Sophie La Rosière & Florence Hasard: Project-Chronology
1867: Sophie Basset (later known as “Sophie La Rosière”) is born in Nogent-sur-Marne, France.
1881: Charlotte Partridge is born in Minneapolis, Minnesota, United States.
1882: Florence Hasard is born in Nogent-sur-Marne, France.
1892: Miriam Frink is born; place of birth is unknown.
1898: Florence leaves Nogent-sur-Marne for Paris to begin life on her own.
1904: Sophie’s parents pass away. Sophie inherits the family home and soon after applies to the Académie La Grande Chaumière in Paris.
1905: Charlotte Partridge travels to Europe by ship and visits Paris, where it is possible she meets Florence for the first time at Académie La Grande Chaumière as she researches European Art Schools.
1906: While modeling for drawing classes at Académie La Grande Chaumière, Florence meets Sophie la Rosière.
1907: Florence and Sophie become friends and lovers. It is presumed both women form their personal art practice at this time.
1908: Florence moves from Paris to Nogent-sur-Marne to live with Sophie. They maintain a relationship until shortly after the end of WWI.
1914: Germany declares war on France at the start of WWI.
1914: Florence becomes a nurse at the auxiliary military hospital #73 in Nogent-sur-Marne, caring for soldiers from the front for the duration of the war.
1914: Charlotte Partridge moves to Milwaukee, Wisconsin, United States.
1918: France, Germany, and Great Britain sign the armistice, ending WWI.
1918: Frictions in the relationship between Sophie and Florence lead to Florence moving back to Paris.
1920: Charlotte Partridge and Miriam Frink open and administer the Layton School of Art in Milwaukee.
1922: Charlotte Partridge is promoted to curator of the Layton Art Gallery; she proceeds to modernize the collection.
1925: The registry office in the Alsace region of France lists Florence as a resident.
1927: Florence applies to immigrate to the United States of America.
1928: There is evidence of Florence in Milwaukee.
1935: The Milwaukee Handicraft Project, a program of the Work Projects Administration (WPA), begins and employs women, minorities, and immigrants to make handmade products.
1937: Several accounts place Florence working for the Milwaukee Handicraft Project.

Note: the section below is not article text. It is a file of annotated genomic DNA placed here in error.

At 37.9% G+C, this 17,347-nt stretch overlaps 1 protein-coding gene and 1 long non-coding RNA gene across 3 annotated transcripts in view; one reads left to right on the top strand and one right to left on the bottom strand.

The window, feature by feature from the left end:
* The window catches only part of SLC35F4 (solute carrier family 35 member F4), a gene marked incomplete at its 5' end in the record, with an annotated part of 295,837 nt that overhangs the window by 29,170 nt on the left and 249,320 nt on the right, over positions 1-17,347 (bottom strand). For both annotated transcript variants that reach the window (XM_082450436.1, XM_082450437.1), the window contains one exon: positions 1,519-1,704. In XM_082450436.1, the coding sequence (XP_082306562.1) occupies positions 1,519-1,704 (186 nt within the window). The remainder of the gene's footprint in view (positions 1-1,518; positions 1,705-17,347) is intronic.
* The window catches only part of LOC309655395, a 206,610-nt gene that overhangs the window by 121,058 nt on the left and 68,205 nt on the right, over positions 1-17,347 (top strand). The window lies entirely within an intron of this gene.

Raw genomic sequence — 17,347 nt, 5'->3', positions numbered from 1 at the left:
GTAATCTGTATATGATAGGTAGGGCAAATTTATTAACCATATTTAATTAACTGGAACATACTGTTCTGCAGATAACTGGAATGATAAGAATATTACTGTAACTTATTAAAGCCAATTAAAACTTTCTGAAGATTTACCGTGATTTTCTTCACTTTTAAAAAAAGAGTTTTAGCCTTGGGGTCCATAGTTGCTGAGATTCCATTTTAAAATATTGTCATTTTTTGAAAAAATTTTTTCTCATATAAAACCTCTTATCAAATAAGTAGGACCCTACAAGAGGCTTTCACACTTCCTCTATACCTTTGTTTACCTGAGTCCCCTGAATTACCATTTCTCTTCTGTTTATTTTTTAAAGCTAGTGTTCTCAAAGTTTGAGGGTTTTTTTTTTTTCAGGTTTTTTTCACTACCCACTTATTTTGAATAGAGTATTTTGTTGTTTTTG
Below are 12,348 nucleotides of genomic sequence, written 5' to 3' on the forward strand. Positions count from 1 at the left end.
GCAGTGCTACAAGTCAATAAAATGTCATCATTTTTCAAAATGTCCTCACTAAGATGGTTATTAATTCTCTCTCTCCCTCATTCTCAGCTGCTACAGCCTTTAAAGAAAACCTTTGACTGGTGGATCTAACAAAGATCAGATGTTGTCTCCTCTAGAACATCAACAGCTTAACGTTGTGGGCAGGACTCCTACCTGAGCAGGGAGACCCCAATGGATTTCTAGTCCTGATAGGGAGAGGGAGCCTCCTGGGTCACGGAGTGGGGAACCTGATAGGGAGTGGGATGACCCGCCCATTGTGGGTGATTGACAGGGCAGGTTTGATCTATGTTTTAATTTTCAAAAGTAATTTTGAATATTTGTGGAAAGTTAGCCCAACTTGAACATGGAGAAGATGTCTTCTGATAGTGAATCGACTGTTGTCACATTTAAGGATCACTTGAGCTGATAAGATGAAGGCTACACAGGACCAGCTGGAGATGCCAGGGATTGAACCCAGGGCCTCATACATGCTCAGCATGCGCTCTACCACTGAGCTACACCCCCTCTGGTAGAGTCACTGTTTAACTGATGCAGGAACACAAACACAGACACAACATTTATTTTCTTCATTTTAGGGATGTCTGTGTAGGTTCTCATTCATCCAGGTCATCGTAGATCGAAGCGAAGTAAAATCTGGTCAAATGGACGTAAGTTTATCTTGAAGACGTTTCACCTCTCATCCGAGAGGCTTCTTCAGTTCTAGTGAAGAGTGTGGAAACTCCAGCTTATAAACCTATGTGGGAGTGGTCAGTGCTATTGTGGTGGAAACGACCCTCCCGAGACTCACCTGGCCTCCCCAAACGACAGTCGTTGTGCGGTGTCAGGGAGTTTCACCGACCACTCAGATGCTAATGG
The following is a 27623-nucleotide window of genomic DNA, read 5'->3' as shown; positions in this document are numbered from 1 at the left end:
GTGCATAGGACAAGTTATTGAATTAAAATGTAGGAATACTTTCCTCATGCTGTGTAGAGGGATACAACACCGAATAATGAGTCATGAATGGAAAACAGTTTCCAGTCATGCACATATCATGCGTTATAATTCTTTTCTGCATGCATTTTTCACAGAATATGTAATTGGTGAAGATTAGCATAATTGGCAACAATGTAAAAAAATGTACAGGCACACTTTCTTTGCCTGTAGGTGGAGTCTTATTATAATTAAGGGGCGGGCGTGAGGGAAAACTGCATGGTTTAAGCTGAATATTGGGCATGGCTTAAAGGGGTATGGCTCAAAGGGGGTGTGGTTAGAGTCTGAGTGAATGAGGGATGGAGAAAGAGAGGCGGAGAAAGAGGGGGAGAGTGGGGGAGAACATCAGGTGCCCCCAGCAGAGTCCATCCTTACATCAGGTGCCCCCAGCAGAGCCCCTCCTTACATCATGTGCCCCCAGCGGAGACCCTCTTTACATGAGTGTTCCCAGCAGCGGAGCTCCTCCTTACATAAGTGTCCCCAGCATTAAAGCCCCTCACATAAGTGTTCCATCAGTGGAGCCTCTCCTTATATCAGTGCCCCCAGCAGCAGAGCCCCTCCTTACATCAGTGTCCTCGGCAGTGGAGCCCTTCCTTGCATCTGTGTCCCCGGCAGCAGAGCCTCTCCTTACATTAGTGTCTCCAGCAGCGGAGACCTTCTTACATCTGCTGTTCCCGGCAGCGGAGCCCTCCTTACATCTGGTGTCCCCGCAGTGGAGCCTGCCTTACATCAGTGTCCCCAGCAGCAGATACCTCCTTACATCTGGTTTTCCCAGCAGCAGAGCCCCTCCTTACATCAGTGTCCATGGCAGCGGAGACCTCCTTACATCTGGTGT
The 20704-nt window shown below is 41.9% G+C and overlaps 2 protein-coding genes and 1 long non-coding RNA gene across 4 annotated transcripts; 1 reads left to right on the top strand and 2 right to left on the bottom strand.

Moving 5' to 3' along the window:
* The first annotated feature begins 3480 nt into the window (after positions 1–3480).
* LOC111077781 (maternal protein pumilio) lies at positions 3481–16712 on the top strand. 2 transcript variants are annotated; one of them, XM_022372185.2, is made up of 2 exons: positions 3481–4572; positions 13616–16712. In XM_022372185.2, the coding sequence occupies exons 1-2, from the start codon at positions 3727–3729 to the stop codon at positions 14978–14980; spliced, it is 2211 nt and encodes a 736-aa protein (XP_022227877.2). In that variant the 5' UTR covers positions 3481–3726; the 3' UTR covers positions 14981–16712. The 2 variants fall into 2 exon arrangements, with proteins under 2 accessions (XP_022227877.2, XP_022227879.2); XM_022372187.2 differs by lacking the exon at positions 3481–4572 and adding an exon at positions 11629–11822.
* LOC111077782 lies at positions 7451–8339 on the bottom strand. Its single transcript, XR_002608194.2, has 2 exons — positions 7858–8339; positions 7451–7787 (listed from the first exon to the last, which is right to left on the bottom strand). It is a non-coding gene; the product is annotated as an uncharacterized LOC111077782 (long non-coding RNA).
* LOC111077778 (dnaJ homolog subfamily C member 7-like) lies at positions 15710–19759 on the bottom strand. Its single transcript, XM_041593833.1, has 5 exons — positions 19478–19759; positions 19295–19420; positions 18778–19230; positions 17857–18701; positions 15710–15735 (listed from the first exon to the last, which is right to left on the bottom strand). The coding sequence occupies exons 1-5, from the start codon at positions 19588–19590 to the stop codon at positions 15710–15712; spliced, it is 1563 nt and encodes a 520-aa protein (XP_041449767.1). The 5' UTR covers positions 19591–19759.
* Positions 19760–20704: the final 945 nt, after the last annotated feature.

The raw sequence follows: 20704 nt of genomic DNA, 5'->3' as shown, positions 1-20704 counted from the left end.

1939: France declares war on Germany at the start of WWII.
1942: Milwaukee Handicraft Project officially ends as a WPA project. Over the seven-year history of the WPA-run project, five thousand individuals were employed.
1942: No trace is found of Florence after this year.
1944: The military structure of the French Resistance stages an uprising against the German garrison upon the approach of the US Third Army, resulting in the Liberation of Paris.
1945: Hostilities end in the European theatre of World War II with Germany’s surrender to the Allies.
1947: Sophie La Rosière moves into Maison Nationale des Artistes, a retirement home for artists in Nogent-sur-Marne, France.
1948: Sophie La Rosière dies in France.
1975: Charlotte Partridge dies in Wisconsin.
1977: Miriam Frink dies in Wisconsin.
2013: The oeuvre of Sophie La Rosière is discovered. In the following years, her work is investigated, her life reconstructed, and her art is exhibited in Paris and Toronto. However, the whereabouts of her decade-long lover, Florence Hasard, lingered unsolved.
2017: Unsigned sketches dated 1931 found in the Layton School of Art archives. They are now attributed to Florence.
2017: Curator and writer Philip Monk assesses Sophie La Rosière’s oeuvre to publish her catalogue raisonné. In his essay “Intrapsychic Secrets,” he identifies some paintings originally attributed to Sophie as created by Florence. Monk’s view onto Florence’s work for the first time sparks an investigation into her whereabouts and leads to the discovery of her works in Wisconsin.